Budget / Featured / Pelican Site Featured / Taxes

Louisiana’s Economic Snapshot – July 2011

PrintFriendly and PDF

A look at the Pelican State’s economy in relation to its neighbors

NEW ORLEANS, La. – Louisiana’s key economic figures are in many ways comparable to the surrounding states of Mississippi, Texas and Arkansas. The good news is that unemployment and foreclosures are below the national and regional average. But the challenge of facing the $1.6 billion budget shortfall for fiscal year 2012, and unfunded pension liabilities of $18.5 billion leaves Louisiana on precarious economic ground.

UNEMPLOYMENT: At 8.2 percent for May 2011, Louisiana has the second highest unemployment of neighboring states, with the next lowest being Texas at 8 percent and then Arkansas at 7.7 percent. The highest rate for the region is Mississippi at 10.4 percent, while the national average rests at 9.2%.

FORECLOSURES: Louisiana’s home foreclosure rate is the 9th lowest in the nation, with only 0.204 percent of homes foreclosed upon, with the next lowest being Mississippi with only 0.114 percent of homes foreclosed. This is far below the national average of 1.033 percent, and below the foreclosure rates for Texas and Arkansas, which are 0.936 percent and 0.513 percent respectively.

ECONOMIC GROWTH: According to the Bureau of Economic Analysis, Louisiana ranks in the fourth quintile, or second highest, category for economic growth with a 2.6 percent change in real GDP in 2010, which is equal to the national average and above the average Southeastern growth rate of 2.3 percent. The only state in the region ahead of Louisiana is Texas at 2.8 percent, while Mississippi saw its growth fall to 1.1 percent in 2010.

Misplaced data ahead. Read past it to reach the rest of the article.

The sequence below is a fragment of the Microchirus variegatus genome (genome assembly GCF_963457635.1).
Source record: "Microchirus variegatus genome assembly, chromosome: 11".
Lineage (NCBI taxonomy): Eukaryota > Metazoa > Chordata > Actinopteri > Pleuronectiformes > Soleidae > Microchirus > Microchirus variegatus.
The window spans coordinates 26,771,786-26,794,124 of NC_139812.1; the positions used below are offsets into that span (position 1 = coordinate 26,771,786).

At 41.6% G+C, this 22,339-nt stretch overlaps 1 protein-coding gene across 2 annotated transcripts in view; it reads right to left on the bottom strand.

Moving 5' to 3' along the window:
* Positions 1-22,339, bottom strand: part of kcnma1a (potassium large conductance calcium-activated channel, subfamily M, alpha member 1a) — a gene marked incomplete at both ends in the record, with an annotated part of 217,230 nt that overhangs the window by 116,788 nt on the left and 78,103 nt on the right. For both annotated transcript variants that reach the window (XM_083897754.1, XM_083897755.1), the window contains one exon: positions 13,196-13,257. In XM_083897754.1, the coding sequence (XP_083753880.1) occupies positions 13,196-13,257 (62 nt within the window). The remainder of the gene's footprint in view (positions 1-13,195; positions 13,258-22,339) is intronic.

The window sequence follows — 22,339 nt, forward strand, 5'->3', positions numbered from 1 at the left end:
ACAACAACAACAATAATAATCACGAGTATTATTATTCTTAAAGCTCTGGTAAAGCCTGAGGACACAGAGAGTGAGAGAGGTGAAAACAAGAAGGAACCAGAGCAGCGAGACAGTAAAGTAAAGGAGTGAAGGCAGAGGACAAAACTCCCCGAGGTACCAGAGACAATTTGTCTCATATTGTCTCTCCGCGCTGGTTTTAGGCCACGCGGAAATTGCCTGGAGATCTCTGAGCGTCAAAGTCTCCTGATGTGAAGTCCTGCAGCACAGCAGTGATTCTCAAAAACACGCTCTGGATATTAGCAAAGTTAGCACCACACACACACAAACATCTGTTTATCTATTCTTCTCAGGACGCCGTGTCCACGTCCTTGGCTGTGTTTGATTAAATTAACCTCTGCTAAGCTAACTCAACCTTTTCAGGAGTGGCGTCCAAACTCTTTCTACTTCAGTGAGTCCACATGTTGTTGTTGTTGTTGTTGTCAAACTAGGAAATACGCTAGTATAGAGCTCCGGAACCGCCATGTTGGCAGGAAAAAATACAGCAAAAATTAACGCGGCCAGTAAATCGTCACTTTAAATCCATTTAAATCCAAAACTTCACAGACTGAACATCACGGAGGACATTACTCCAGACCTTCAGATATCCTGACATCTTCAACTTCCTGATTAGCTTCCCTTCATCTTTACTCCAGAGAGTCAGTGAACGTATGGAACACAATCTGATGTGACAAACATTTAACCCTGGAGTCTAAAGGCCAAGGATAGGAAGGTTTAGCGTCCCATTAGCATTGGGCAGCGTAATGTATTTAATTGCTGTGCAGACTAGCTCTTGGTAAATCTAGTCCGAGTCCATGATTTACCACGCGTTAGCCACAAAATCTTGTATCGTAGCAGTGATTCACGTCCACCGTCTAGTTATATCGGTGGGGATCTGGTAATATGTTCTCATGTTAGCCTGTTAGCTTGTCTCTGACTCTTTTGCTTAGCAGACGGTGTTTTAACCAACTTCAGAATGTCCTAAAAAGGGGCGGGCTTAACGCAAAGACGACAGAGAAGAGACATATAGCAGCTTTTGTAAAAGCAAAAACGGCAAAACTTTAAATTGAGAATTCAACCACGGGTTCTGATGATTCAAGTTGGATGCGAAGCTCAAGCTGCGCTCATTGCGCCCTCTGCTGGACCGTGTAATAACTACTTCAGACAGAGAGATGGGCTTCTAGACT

INCOME TAX: Louisiana’s income tax falls in the higher section of Southeastern states, with a top tier income tax rate of 6.0 percent, while Arkansas is the only state with a higher tax rate at 7.0 percent. Mississippi has a slightly lower tax rate of 5.0 percent, while Texas has no income tax.

SALES TAX: Louisiana’s sales tax is the 12th lowest in the country and the lowest of the Southeastern states at 4 percent. Arkansas’s 6.0 percent is the 35th lowest in the nation, followed by Texas at 6.25 percent and Mississippi at 7.0 percent, the second highest in the country.

BUDGET SHORTFALLS: For fiscal year 2012, Louisiana had a budget shortfall of $1.6 billion, or 19.4 percent of the general fund, which places them just behind Texas which has a $9 billion budget gap, or 20.5 percent of their general fund. Mississippi has a budget gap of 13.8 percent of the general fund, while Arkansas is one of eight states without a budget shortfall. Total, U.S. states have a budget gap of $102.9 billion, or 15.9 percent of the country’s general fund.

PENSION LIABILITIES: As of June 2009, Louisiana has unfunded pension liabilities of $18.5 billion, or 17 percent of state GDP, which was below the Southeast’s leader Mississippi, who has $15.9 billion in unfunded liabilities, or 30 percent of state GDP. Arkansas has unfunded liabilities of $6.9 billion, or 15 percent of state GDP, while Texas has unfunded liabilities equal to 12 percent of state GDP.

Relatively low unemployment, low foreclosure rates, friendly tax climate and average economic growth has helped Louisiana avoid the worst of the economic crisis. But large outstanding pension liabilities and the threat of further budget shortfalls continue to be Louisiana’s Achilles’ heel.

 

Robert Ross is a researcher and social media strategist with the Pelican Institute for Public Policy. He can be contacted at rross@pelicaninstitute.org, and you can follow him on twitter.

.
.

Tags: , , ,
  • The sales tax “fact” is misleading.  The other Southern states do not have local sales taxes.  In Mississippi, 7% sales tax is the total in every county– except for vehicle sales, which have lower tax rates.  In Louisiana, virtually every parish has 9% or higher sales tax– which is the HIGHEST in the region– even on vehicles, which is insane!